Overall, this is a most useful book, worth returning to again and again.  I particularly recommended it to those of you who, like myself, have grown weary of endless defences against our critics.  Especially at this season of Pride, it is important to proclaim and affirm the positive value of who we are.

Recommended Books (Queer Spirituality):

Related Posts

Our Stories As “Sacred Texts”.

Our stories, in their simple unadulterated truth, offer the best defence we have against the lies that are the fragile foundation of formal Vatican teaching on same sex relationships. These plain lies are manifold, from the claim that our sinfulness is demonstrated in the story of Sodom (not so),  or the claim that it is “indisputable” that Scripture disapproves (immediately contradicted by the many theologians who have so disputed), or the bland assertion that homosexual “acts” are purely self-indulgent self-gratification. This last assertion, based on absolutely no evidence, is perhaps the most egregious of all.

Acts-of-faith

Even conservative Evangelical theologians, grounded in their own personal experience of how a personal, sexual relationship can lead both partners through mutual self-sacrifice closer to God, have recognised that precisely the same process can work in same sex couples. Vatican bureaucrats, starved in their own lives of this particular path to the divine, fail to recognize it in others.  Yet basic mathematics has a simple remedy: to disprove a proposed universal rule or law, all that is required is a single counter-example.

In my own life, I have already provided that counter example. My own experience was that the attempt to live strictly within Vatican rules on sexual ethics led me to drift away from the church. Living honestly as gay led me back  in.  Of  course, the counter argument could be that the proposition was never intended to be universal, just a general norm: then we need more than a single counter-example. We need a mass of them, all testifying and bearing witness to the error in the teaching.

The Vatican itself, in “Homosexualitatis Problema” urges us to remember the Biblical injunction to “Speak the Truth in Love“, and “The Truth Will Set You Free“. There are both theological and political reasons for telling our stories: there is a clear biblical instruction to do so, and doing so will go a long way to undermine the bland, entirely unjustified assumptions underlying Vatican hostility. Destroy the foundation, and we can pull down the entire edifice. This  Saturday, 12th June, I shall be going in to London for a meeting of the RCC of theLGCM (“Roman Catholic Caucus of the Lesbian and Gay Christian Movement”), where this precise idea, of telling our stories. is the major theme for the day.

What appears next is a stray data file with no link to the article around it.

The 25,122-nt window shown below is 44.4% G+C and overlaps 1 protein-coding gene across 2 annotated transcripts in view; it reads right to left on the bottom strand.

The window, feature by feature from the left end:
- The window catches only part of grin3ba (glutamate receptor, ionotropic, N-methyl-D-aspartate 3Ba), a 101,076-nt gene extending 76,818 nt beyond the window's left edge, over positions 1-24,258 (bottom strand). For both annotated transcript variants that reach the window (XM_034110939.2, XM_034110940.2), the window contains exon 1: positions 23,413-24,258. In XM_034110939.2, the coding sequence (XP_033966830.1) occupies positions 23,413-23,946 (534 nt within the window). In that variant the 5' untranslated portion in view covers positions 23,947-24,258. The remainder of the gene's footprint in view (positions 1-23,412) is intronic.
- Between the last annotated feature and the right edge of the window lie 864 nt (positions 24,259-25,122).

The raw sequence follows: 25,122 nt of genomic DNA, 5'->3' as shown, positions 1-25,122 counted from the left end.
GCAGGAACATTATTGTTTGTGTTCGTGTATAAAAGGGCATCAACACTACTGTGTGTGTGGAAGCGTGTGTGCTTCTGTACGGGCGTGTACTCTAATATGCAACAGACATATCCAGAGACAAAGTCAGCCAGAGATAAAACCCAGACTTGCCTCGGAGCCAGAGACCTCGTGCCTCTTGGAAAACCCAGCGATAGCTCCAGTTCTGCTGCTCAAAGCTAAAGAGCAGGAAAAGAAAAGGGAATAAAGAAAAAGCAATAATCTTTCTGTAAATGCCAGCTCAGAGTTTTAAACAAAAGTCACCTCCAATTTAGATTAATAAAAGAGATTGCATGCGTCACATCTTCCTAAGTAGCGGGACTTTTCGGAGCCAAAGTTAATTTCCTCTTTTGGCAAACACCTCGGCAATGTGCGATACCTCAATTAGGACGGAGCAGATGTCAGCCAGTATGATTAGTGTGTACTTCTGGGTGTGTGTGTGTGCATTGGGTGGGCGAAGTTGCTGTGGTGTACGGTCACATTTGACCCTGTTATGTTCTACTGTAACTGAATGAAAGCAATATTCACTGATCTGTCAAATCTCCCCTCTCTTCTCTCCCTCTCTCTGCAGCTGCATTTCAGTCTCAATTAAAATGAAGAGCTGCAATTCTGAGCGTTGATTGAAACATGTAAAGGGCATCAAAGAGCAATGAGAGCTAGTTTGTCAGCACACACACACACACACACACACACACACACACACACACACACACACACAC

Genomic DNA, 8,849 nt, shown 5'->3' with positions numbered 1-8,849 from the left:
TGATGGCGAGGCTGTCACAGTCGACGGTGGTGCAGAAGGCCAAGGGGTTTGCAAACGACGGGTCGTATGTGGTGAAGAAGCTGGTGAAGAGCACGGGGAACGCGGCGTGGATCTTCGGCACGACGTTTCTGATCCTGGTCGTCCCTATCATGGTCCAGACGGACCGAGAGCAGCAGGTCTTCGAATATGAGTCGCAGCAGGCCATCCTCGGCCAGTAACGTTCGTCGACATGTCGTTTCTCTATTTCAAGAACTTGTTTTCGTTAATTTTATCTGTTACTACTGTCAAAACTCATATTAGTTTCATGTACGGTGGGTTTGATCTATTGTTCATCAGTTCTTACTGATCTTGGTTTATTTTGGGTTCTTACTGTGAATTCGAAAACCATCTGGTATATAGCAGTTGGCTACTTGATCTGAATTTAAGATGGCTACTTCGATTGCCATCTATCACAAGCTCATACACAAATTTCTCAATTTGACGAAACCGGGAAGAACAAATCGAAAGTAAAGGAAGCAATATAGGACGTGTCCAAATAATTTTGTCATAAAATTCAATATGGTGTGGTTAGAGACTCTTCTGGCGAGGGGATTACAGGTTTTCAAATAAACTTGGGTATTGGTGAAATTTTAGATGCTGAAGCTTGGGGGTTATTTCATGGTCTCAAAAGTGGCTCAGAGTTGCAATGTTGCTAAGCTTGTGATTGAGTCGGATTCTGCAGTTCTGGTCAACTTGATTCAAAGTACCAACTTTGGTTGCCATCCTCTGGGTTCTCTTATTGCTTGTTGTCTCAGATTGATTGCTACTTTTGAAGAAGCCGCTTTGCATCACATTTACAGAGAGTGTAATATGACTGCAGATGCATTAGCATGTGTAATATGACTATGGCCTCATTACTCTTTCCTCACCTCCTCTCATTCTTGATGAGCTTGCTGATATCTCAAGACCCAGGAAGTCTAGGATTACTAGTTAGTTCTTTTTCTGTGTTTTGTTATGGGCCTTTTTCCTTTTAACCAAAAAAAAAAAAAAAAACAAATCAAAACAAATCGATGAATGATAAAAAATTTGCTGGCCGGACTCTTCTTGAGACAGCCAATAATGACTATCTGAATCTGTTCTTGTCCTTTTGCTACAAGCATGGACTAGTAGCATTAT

The principle, as I have summarised it above. is one I have long promoted. Duigan McGinley,   in “Acts of Faith, Acts of Love: Gay Catholic Autobiographies As Sacred Texts“, goes one step further. He says that  telling our stories is not merely helpful, it is sacramental. The tales that we tell, he says, deserve to be taken seriously, as sacred texts.

“For too long, gay Catholic lives have been shrouded in the secrecy advanced by official Catholic teaching. For many gay Catholics, the “closet” remains a powerful metaphor for the secrecy and shame which keep many of us to keep our sexual identity hidden. At times, the decision to remain ”in the closet” is carefully calculated and deliberate. At other to,es, the closetis forced upon us from outside. Yet it is in this context that gay Catholic must reconcile their sexual and spiritual lives.  Gay Catholic autobiographical acts reveal the delicate interplay between  sexuality, spirituality, and the many other components of identity which make a person unique.These acts of self-disclosure – of confession – stand as revelations of God’s intervention and actions in hay Catholic lives.  I offer an interpretation of Matthew 10:27, on open and fearless confession:

What I say to you in the dark,  tell in the daylight. What you hear in whispers, proclaim from the housetops.

When a gay Catholic takes the risk of narrating his gay identity, transforming what was once secret and publishing it for public dissemination, his public act becomes a “whisper from the housetop”.

So, I say unto you…….

Obey the voice of Scripture, obey the clear command of the Church: tell it like it is, even if (especially if) in this respect, it is not what the ivory tower Vatican moralists want to hear.